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NSW - East Maitland


New South Wales
East Maitland
Maitland City Council
East Maitland War Memorial, dedicated 25 April 1923
Maitland Goal 1848 to 1996
Sir Paul Edmund de Strzelecki Memorial 1797 - 1873
James Leslie ("Les") Darcy Memorial 1895 - 1917

Sir Paul Edmund de Strzelecki KCB CMG FRGS MRS was a Polish-born explorer and geologist who in 1845 also became a British subject.
He arrived at Sydney on 25 April 1839. At the request of the Governor of New South Wales, Sir George Gipps, he made a geological and mineralogical survey of the Gippsland region in present-day eastern Victoria, where he made many discoveries. He discovered gold in 1839, however, Gipps feared the effects of gold on the colony and persuaded Strzelecki to keep his discovery secret.
Later in 1839 Strzelecki set out on an expedition into the Australian Alps and explored the Snowy Mountains with James Macarthur, James Riley and two Aboriginal guides: Charlie Tarra and Jackey. In 1840 he climbed the highest peak in Australia and named it Mount Kosciuszko, to honour Tadeusz Kościuszko, one of the national heroes of Poland and a hero of the American Revolutionary War. On Victorian maps (never on New South Wales maps) the name Mount Kosciusko was erroneously connected to the neighbouring peak, at present known as Mount Townsend and causing later many confusions, including the recent incorrect information on swapping the names of the mountains.
From there Strzelecki made a journey through Gippsland. After passing the La Trobe River it was found necessary to abandon the horses and all the specimens that had been collected, and try to reach Western Port. For 22 days they were on the edge of starvation, and ultimately only saved by the knowledge and hunting ability of their guide Charlie, who caught native animals which they ate. The party, practically exhausted, arrived at Western Port on 12 May 1840 and reached Melbourne on 28 May.
From 1840 to 1842, based in Launceston, Tasmania (then known as Van Diemen's Land), Strzelecki explored nearly every part of the island, usually on foot with three men and two pack horses. The Lieutenant-Governor, Sir John Franklin, and his wife, Lady Jane, afforded him every help in his scientific endeavours.
Strzelecki left Tasmania on 29 September 1842 by steamer and arrived in Sydney on 2 October. He was collecting specimens in northern New South Wales towards the end of that year, and on 22 April 1843 he left Sydney after having travelled 11,000 kilometres (7,000 miles) through New South Wales, Victoria and Tasmania, examining the geology along the way. He went to England after visiting China, the East Indies and Egypt. In 1845 he published his Physical Description of New South Wales and Van Diemen's Land which was awarded in May 1846 the Gold Medal of the Royal Geographical Society.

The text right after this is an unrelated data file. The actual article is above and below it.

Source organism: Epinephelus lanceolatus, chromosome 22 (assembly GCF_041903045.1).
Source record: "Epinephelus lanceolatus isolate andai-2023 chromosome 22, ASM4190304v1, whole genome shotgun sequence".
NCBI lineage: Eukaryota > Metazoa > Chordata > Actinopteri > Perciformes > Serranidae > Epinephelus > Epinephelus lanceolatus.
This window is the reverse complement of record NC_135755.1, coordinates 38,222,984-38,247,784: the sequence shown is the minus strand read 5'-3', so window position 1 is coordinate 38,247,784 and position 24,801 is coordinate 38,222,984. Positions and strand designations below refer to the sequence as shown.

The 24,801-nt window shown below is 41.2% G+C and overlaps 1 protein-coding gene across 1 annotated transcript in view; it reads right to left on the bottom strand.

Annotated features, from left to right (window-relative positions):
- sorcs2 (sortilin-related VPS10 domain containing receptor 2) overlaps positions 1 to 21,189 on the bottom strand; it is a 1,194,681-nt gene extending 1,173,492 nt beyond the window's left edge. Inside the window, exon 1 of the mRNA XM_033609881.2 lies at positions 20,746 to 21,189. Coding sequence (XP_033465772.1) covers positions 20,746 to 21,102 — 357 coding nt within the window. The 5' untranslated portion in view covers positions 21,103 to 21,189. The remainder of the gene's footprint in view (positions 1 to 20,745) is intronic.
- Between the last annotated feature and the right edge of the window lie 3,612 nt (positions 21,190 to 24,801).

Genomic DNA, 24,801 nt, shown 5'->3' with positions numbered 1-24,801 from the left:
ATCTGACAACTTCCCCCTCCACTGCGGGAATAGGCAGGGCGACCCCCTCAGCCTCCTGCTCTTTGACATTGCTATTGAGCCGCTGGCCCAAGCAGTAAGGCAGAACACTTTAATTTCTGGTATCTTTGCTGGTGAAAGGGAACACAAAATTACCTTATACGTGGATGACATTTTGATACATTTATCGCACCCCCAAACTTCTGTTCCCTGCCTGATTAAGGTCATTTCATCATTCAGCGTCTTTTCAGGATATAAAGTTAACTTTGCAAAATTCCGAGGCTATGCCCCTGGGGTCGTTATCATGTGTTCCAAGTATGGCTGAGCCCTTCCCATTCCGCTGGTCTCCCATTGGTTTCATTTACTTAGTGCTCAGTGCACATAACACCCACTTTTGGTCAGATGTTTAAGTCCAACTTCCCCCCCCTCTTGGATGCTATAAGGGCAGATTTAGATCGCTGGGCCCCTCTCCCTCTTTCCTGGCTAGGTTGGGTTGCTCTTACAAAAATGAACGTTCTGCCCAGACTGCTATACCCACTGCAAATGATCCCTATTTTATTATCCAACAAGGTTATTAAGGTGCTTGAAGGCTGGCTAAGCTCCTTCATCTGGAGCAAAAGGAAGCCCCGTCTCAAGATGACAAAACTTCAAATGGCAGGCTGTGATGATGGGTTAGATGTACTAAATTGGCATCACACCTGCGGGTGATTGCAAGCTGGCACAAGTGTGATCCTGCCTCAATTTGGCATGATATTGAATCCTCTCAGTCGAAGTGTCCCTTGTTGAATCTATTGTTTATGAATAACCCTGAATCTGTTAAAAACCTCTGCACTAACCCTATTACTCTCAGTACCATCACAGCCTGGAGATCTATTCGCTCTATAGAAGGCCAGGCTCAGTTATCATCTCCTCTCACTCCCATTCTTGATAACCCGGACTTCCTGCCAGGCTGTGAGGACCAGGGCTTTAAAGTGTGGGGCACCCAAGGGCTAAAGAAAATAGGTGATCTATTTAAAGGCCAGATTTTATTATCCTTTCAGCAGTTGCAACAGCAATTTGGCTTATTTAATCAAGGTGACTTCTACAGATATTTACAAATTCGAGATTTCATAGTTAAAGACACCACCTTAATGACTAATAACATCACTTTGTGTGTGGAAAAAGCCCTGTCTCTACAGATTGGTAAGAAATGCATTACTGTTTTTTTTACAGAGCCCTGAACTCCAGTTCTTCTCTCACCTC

Darcy: James Leslie ("Les") was an Australian boxer. He was a middleweight, but held the Australian Heavyweight Championship title at the same time.
Les Darcy was born near Maitland, New South Wales. He started boxing as an amateur at age fifteen and quickly turned professional. He won his first sixteen fights before challenging the veteran Bob Whitelaw for the Australian welterweight title. Darcy lost the twenty-round decision but, in a rematch, knocked Whitelaw out in five rounds.
Darcy graduated from regional bouts to fighting in Sydney Stadium, in Rushcutters Bay, and promoters began to import talent to challenge him. He lost his first two fights in Sydney, one by decision and one by foul, to America's Fritz Holland. The next year Darcy faced another American, Jeff Smith, in what was considered a contest for the Australian world middleweight title. When Darcy complained of a low blow at the end of the fifth round, the referee believed that Darcy did not want to continue and awarded the decision to Smith. In a rematch, Darcy was awarded the victory when Smith punched him in the groin.
As Australian world middleweight champ, Darcy defeated such top-flight visiting Americans as Eddie McGoorty, Billy Murray, Jimmy Clabby, George Chip, George "KO" Brown, and Buck Crouse, as well as knocking out Smith and Holland in rematches.Darcy's opponents are said to have admired his courage, stamina, and punching power. In 1916, Darcy KO'd Harold Hardwick to capture the Australian heavyweight title.
Darcy became embroiled in the politics of conscription during the First World War, and left Australia for The United States to avoid the aggravation. There he collapsed on 27 April. He was admitted to hospital with septicaemia and endocarditis; his tonsils were removed but he developed pneumonia and died on 24 May 1917 at age 22.

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  • Model Number: ausE01
  • 79 Units in Stock

This product was added to our catalog on Thursday 24 May, 2012.

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